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Sixteen seconds, Swamis Beach

Thursday, March 19, 2020

Great Equalizer

I hope everybody is holding out alright. It is hard to perceive how differently the current virus crisis is affecting others, some people are maintaining strict discipline and isolation, others are quite nonchalant at this point and think it is much ado about nothing.

I suppose time will be the final arbiter as to the appropriate reaction.

Experts say that we have reached a critical fifteen day point on the graph, our trajectory looks more Italy than Japan to my unlearned eye.

We shall see. Hopefully, things will now flatten out.

Unfortunately I fear that the naysayers will only start to take things seriously when they see mass casualties in the street and I think that at that point it will probably be too late.

Of course some are practicing a clinical detachment about our ability to muster through. Can't make omelets without breaking a few eggs, now.

Normally I find such objective sentiments quite laudable, why do they now sound so cruel and pathetic?

Dr. Sanjay Gupta had good advice yesterday; act as if you might be carrying the virus. I grabbed a coffee on my way into work, did I remember to grab the sanitizing gel out of my pocket and wipe my hands at the coffee shop after I touched the door? I did not. But I just did. We have to do our best against an invisible enemy but try not to get psycho neurotic and go crazy.

Gold and silver are now plummeting, counter intuitively, the new currency apparently is asswhipe.

The liquor store down the street is now doling out thirty packs, one to a customer, first come first served, but online ordering recommended. Not sure what these babies are bringing but it can't be cheap.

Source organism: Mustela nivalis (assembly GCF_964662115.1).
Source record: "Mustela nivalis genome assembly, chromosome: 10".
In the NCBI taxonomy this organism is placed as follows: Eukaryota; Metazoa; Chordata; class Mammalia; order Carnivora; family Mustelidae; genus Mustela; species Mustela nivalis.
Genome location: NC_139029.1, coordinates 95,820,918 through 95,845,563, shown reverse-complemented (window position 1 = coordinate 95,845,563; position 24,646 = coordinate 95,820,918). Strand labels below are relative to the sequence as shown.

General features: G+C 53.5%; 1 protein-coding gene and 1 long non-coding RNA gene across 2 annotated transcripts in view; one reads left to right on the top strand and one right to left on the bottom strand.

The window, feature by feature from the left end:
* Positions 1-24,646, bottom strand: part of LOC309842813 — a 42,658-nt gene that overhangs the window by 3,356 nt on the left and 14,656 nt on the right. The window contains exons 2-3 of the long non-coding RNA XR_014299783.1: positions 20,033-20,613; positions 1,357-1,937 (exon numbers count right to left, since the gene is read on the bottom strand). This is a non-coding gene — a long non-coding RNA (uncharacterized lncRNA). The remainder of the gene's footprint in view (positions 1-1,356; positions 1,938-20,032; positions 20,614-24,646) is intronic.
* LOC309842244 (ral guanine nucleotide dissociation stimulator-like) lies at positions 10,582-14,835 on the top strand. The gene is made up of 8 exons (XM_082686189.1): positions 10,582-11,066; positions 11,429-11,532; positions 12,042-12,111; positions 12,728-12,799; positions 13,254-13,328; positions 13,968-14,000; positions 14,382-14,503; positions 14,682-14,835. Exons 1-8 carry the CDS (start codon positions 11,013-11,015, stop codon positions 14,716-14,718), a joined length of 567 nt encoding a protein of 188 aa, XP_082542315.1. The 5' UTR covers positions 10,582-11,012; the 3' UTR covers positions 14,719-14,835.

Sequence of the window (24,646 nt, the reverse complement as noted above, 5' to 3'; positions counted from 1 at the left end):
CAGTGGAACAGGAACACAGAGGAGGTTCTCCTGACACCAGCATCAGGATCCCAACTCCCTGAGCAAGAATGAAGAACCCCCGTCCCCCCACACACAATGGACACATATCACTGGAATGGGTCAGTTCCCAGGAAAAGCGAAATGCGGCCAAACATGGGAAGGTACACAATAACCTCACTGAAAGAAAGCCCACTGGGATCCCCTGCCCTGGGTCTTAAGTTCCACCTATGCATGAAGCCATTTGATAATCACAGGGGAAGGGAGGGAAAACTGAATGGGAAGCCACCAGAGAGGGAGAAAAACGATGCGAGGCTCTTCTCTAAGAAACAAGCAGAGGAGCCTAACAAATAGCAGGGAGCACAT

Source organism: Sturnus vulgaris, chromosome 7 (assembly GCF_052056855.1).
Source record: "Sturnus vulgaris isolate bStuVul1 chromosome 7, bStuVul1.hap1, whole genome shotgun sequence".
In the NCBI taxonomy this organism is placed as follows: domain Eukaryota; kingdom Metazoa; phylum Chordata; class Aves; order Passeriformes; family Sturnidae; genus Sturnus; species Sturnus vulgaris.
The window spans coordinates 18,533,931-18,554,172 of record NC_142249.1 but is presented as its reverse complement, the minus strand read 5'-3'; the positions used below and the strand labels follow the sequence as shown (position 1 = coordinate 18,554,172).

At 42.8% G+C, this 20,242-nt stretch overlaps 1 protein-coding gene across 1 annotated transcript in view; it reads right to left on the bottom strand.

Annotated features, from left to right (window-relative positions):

Not going to meet my maker with a dirty bum. 😃


New York has always been my favorite city in the world. I loved living there, love visiting there, loved its tough citizenry and cultural treasures.

But even as a kid going to high school there, one thing stood out to me about Manhattan, the place I lived. It is clearly the most democratic city in the world.

No matter if you were living in a giant suite at the Dakota or a tenement flat in Alphabet City, rich or poor you were stuck in the same traffic jam and confronted by the same travails on the street. It's just the way it is.

I remember having the thought as a kid that Jackie Onassis had to step over the same bum in the street that I did, a poor kid from the lower East side.

It is impossible to hermetically seal off your life in such a city and that is what gives the people that live there their sense of realism and grit. Stress and compression are great equalizers. People quickly learn that they are all in this thing together.

I think that this virus thing, this "beer virus" as the Senator from Alaska calls it, might be the most democratizing enemy we have ever faced. No college deferments for your fake bone spurs against this thing, it doesn't really care. It is going to touch all of us, with no regard to class, race, creed, location or station in ways that are just unimaginable at this point. Let's hope that we are up to the task.

We are all in this together.

3 comments:

Scrota Voce said...

But Jackie O. would stepped over the bum in her Louboutins, and the bum would
have looked up her skirt, not yours. Big difference.

Jacob Javits

Blue Heron said...

always taking the high road, Jake.

Scrota Voce said...

The high road is not hard to find...when you're lying in the gutter.

Edgar Allen Poe